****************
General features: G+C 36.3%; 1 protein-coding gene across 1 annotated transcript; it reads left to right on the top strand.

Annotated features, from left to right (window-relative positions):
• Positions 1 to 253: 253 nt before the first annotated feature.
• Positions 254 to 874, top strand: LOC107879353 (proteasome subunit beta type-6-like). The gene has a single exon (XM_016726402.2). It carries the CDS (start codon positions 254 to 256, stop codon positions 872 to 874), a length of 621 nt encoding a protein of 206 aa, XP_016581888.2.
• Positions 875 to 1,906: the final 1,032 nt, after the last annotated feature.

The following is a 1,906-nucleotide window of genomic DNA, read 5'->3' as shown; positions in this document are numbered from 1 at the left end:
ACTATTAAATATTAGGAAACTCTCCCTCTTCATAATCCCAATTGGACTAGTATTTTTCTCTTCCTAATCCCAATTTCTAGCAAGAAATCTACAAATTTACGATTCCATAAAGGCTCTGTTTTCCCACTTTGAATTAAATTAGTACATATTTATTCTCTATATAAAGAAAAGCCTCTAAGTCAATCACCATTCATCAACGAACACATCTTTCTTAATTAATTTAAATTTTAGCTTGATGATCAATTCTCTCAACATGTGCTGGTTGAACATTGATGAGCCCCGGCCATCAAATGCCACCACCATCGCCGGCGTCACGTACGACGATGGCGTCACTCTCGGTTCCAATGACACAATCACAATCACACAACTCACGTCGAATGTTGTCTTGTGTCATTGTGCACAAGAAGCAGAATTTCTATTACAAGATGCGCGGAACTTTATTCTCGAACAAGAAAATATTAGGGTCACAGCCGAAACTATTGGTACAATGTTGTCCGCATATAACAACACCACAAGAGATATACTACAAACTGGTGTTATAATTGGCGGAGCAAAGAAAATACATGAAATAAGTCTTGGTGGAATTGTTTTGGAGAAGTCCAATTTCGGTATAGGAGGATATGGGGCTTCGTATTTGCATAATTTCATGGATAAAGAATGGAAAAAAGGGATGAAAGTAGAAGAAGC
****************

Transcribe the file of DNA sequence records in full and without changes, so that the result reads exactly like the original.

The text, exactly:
General features: G+C 36.3%; 1 protein-coding gene across 1 annotated transcript; it reads left to right on the top strand.

Annotated features, from left to right (window-relative positions):
• Positions 1 to 253: 253 nt before the first annotated feature.
• Positions 254 to 874, top strand: LOC107879353 (proteasome subunit beta type-6-like). The gene has a single exon (XM_016726402.2). It carries the CDS (start codon positions 254 to 256, stop codon positions 872 to 874), a length of 621 nt encoding a protein of 206 aa, XP_016581888.2.
• Positions 875 to 1,906: the final 1,032 nt, after the last annotated feature.

The following is a 1,906-nucleotide window of genomic DNA, read 5'->3' as shown; positions in this document are numbered from 1 at the left end:
ACTATTAAATATTAGGAAACTCTCCCTCTTCATAATCCCAATTGGACTAGTATTTTTCTCTTCCTAATCCCAATTTCTAGCAAGAAATCTACAAATTTACGATTCCATAAAGGCTCTGTTTTCCCACTTTGAATTAAATTAGTACATATTTATTCTCTATATAAAGAAAAGCCTCTAAGTCAATCACCATTCATCAACGAACACATCTTTCTTAATTAATTTAAATTTTAGCTTGATGATCAATTCTCTCAACATGTGCTGGTTGAACATTGATGAGCCCCGGCCATCAAATGCCACCACCATCGCCGGCGTCACGTACGACGATGGCGTCACTCTCGGTTCCAATGACACAATCACAATCACACAACTCACGTCGAATGTTGTCTTGTGTCATTGTGCACAAGAAGCAGAATTTCTATTACAAGATGCGCGGAACTTTATTCTCGAACAAGAAAATATTAGGGTCACAGCCGAAACTATTGGTACAATGTTGTCCGCATATAACAACACCACAAGAGATATACTACAAACTGGTGTTATAATTGGCGGAGCAAAGAAAATACATGAAATAAGTCTTGGTGGAATTGTTTTGGAGAAGTCCAATTTCGGTATAGGAGGATATGGGGCTTCGTATTTGCATAATTTCATGGATAAAGAATGGAAAAAAGGGATGAAAGTAGAAGAAGC